Google to pay $22.5M over allegations of secret tracking: source

Google has settled a privacy case for $22.5 million, according to a source.

By

  • close
    A man walks by an advertisement of Apple's iPad in Shanghai, China.
    View Caption

Google has agreed to pay a $22.5 million fine to settle allegations that it broke a privacy promise by secretly tracking the online activities of millions of people who use Apple's Safari web browser.

That's according to a person familiar with Google Inc.'s negotiations to settle a case brought by the Federal Trade Commission. The person who spoke to The Associated Press Tuesday asked not to be identified because the agreement still needs to be approved by the FTC.

The Wall Street Journal first reported on the pending settlement.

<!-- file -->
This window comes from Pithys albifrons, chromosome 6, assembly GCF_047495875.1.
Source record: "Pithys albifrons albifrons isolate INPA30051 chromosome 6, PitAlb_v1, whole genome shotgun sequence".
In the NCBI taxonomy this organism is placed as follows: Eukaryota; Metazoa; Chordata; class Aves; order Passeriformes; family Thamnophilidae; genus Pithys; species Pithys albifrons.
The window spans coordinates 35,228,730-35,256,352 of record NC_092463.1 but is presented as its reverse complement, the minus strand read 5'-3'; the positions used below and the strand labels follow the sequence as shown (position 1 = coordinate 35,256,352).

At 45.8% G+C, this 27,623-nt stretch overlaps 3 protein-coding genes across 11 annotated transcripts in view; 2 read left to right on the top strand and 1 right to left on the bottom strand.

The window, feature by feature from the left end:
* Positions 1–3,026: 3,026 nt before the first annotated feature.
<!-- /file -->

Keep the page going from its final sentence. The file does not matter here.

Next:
Recommended: Five countries challenging Google

If approved, the $22.5 million fine would be the largest penalty ever imposed by the FTC.

The agency has been investigating whether unauthorized changes Google made to Safari's privacy settings violated a recent FTC agreement prohibiting the company from misleading consumers.

Share this story:
 
 
Make a Difference
Inspired? Here are some ways to make a difference on this issue.
Follow Stories Like This
Get the Monitor stories you care about delivered to your inbox.
 

We want to hear, did we miss an angle we should have covered? Should we come back to this topic? Or just give us a rating for this story. We want to hear from you.

Loading...

Loading...

Loading...